The amount of storage, and the available feature set is restricted by the data contained in the vector map. So depending on your needs, and those of your applications, some may want to have the full open street map data, while some get by with just a basic set.

Also, with vector maps and their small amount of storage, and their ability to customize their rendering inside applications, there's no need to use any additional application on your desktop to prepare the maps. Download files, and off you go. While in theory, this works, in practice the original data files of the OpenStreetMap project have to be converted into a syntactically different format. See below.

Coming back to howtos and applications, I'm still a beginner on android. Here's what I use today.

Open Street Map is a project to provide full featured vector maps for free. Like Wikipedia, the map data can be improved by users, and this happens all the time.

Mapsforge Vector Maps

Pre assembled vector maps of open street map can be found courtesy of the mapsforge project, at

Using original Open Street Map files

The above mapsforge files can be used as-is, and are thus the most convenient solution. However, if you'd like to start from the original Open Street Map files you can follow this guide to convert the original files from the PBF format to the map format using Osmosis. A typical command line example would be:

osmosis --read-pbf "hungary.osm.pbf" --mapfile-writer file=""


As a mapping application you can use Locus Free. Download and install.

Download any of the vector maps file and store it on your phone in the folder /mnt/sdcard/Locus/MapsVector/_themes/. Personally, I download the maps on my desktop pc, store them in a folder which I share via Samba on Linux, or share on a Windows machine. Then I use any android filemanager (Ghost Commander with Samba plugin, ES File Explorer File Manager) on my phone to copy the files from the shared location to the Android device's Locus mapping folder.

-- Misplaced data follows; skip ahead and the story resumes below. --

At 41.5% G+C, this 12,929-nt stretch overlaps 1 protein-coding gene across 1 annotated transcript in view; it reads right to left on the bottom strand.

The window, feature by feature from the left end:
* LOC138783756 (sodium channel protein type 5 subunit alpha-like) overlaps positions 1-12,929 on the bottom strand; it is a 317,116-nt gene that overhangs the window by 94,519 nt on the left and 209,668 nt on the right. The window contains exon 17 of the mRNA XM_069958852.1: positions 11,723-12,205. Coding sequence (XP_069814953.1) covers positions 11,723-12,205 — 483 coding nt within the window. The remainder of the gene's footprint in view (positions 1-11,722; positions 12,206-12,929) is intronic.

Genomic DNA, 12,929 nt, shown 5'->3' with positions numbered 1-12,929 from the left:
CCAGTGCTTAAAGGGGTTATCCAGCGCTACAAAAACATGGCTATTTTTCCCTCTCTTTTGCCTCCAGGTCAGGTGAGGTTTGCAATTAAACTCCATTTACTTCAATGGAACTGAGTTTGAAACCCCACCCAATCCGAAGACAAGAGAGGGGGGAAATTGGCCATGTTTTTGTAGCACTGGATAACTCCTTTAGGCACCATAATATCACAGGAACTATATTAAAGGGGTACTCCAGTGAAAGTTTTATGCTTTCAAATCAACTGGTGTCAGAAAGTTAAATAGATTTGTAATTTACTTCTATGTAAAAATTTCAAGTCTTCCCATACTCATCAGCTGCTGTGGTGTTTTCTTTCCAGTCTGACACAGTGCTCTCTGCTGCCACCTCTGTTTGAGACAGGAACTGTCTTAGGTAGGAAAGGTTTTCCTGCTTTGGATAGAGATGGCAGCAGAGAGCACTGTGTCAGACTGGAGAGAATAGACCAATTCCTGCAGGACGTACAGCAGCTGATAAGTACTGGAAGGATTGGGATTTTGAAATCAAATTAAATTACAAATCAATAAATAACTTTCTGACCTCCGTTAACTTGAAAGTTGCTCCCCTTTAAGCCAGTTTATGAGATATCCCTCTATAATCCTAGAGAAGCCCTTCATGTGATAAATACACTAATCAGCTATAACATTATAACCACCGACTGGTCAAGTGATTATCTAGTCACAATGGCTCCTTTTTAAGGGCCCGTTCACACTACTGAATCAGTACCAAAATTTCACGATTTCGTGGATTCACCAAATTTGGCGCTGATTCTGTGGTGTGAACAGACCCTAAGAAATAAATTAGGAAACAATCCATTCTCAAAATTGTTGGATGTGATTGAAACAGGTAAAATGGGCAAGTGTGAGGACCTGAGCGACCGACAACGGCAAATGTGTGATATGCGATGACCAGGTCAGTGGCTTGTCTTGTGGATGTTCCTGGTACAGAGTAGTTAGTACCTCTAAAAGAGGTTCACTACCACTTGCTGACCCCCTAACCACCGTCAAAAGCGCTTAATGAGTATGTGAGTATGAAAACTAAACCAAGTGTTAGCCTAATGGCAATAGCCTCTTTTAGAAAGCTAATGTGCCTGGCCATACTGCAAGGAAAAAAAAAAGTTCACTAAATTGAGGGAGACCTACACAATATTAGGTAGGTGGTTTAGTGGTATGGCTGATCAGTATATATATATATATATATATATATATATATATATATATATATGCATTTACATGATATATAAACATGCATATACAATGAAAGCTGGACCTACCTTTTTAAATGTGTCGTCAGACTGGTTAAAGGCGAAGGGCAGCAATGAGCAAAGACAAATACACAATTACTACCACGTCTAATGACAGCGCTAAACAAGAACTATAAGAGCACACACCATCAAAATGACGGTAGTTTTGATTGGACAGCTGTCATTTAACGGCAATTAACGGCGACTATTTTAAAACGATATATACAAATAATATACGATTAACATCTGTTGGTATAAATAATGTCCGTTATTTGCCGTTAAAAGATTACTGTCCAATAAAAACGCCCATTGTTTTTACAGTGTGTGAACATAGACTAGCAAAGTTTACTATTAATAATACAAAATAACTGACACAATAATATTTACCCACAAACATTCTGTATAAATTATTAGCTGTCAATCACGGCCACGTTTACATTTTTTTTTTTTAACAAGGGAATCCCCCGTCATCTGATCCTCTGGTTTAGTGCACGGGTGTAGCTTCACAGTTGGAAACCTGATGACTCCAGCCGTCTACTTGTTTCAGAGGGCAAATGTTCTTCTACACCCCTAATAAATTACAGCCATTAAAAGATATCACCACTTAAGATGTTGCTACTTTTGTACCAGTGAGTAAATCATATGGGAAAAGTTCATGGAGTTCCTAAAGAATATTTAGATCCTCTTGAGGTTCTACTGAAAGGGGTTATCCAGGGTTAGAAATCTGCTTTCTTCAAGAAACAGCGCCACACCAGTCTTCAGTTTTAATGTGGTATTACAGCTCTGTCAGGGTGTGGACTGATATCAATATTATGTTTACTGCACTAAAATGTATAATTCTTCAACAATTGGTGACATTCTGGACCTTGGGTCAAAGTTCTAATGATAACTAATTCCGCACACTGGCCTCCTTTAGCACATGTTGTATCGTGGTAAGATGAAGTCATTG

You can also use the OruxMaps app. Unfortunately I have not yet found a way to use both applications without having to store the map data twice. (SD Cards do not support symbolic links. If you've got the data on internal memory you could use them, and store the maps only once). You can use again your preferred filemanager on android to copy the *.map files from the aforementioned Locus folder to the folder where OruxMaps stores its map files. By default this is /mnt/sdcard/oruxmaps/mapfiles

Switch to the new map:

  1. Click the upper right hand "map" icon
  2. Click "new map" in the pop up menu
  3. Click "offline" in the upper right hand side
  4. Choose any of the *.map map files

Note that in OruxMaps you can navigate through subfolders. So if you like you can use your filemanager to organize maps in subfolders. Hint: You could fully copy the mapsforge data into your OruxMaps map folder, and never worry anymore :-)

Note also that if you have the OruxMaps app open while you are copying new map files into it's data folder, then you may have to click on "reset map sources" in the "new map" dialogue to ensure it rereads the map folder for new files.

Here's a howto on those two applications for theming your maps maps. As mentioned before, depending on the app, you may influence the way the vector maps are rendered. This includes color settings as well as which data is to be included in the display and which is not.